C: I think through that method there was a clear development on the album The Much Much How How And I. If I put the songs in chronological order, it would be obvious to me that there was lyrical development, and the subject matter got more serious and moved away from the whimsical nonsense. I’m finding it more comfortable and more fun to explore lyrics. Since starting to write lyrics I have become a lot more aware of the words in songs, and poetry too has opened up more. Like before I played the guitar, I never listened to guitar music, then when I did this whole musical world opened up for me, and I think it has been the same with words.
R: Thinking about the return to live music, I’ve seen on your YouTube channel that you have done gigs in pig sties, hot air balloons and fishing boats. Where’s next?
C: Good question. Most recently it’s been the woods because that’s the only place I can go. I tried to do one in the Whitechapel Bell Foundry, but it has since shut down which is a shame, because it is a building that has been going for six hundred years. As much as possible, I try to get the videos to shine a light into a hidden process that you wouldn’t normally see, like cuttlefishing for example. A window into an uncommon scene. I’ve tried to steer away from sensational places. One I thought of was an old Victorian rope factory. With places like that you can tell two stories at once, with the music and the video.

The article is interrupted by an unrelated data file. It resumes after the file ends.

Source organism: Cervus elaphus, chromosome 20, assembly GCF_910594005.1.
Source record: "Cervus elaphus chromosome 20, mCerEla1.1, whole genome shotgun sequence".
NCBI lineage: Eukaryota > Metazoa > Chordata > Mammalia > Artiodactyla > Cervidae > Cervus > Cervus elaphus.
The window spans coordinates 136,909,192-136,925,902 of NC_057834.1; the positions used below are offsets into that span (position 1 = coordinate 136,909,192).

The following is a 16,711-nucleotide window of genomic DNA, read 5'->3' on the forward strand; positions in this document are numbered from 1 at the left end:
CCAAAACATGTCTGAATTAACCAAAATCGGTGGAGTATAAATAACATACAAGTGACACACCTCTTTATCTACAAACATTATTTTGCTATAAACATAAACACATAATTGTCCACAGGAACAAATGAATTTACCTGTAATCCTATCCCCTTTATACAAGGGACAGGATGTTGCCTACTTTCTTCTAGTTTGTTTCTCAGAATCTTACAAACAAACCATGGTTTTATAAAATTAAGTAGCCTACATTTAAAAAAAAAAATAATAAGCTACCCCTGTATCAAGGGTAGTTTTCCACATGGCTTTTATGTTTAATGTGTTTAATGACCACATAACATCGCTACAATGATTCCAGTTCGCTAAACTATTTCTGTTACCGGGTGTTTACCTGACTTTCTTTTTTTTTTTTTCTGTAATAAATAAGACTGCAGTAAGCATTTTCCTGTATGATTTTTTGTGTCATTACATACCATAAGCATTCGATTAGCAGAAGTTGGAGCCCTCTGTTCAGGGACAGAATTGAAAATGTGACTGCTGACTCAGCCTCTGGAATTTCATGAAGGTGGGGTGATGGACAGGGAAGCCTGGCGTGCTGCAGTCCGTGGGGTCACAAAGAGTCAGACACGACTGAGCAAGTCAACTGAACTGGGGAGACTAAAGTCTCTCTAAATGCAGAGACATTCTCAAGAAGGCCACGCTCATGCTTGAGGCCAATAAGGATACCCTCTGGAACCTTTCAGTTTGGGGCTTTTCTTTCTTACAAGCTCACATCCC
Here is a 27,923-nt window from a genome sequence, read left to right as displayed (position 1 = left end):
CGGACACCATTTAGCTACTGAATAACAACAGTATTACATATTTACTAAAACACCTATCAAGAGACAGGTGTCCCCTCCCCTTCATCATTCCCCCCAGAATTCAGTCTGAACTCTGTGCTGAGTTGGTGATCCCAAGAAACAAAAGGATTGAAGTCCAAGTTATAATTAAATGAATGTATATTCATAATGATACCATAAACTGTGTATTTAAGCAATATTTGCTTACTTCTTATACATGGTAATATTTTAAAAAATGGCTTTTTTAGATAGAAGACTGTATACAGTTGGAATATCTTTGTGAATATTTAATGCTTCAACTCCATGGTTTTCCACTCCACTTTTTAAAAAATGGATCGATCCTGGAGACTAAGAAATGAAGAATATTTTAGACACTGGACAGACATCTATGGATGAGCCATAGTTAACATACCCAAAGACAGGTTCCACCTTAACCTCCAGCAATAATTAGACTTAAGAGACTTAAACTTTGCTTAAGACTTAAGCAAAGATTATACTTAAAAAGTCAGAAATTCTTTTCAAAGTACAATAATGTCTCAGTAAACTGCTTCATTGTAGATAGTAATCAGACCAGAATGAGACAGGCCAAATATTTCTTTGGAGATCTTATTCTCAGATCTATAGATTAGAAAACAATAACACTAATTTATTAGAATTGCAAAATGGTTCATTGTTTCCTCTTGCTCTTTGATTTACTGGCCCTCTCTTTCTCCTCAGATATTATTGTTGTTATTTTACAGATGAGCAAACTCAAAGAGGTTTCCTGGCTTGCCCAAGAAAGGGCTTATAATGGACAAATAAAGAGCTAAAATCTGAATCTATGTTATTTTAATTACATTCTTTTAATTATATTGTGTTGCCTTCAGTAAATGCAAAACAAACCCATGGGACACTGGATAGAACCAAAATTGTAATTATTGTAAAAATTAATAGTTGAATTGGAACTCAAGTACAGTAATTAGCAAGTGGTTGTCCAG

R: I look forward to them when they arrive! Looking to the future, do you have plans or thoughts for a new album?
C: This one particularly has come over a long time – 50-60 per cent of the material has come from over a two year period, instead of as a concentrated burst of energy. So I’m trying to let it move wherever it wants to go, instead of focussing on one energetic theme. I have some clear sonic visions in mind. I’m excited to take it to the studio and record some live instrumentation, some choirs, but at the moment it’s not explicit. I’m thinking a lot still about ecology, and my brother is a mycologist so I’m thinking about fungi, so they might be a theme, but it’s not a concept. The final thing has come from all this bottled energy of the lockdown – I’m feeling a rowdiness, a bit of carnage, and I want to see if I can bring that out in some music.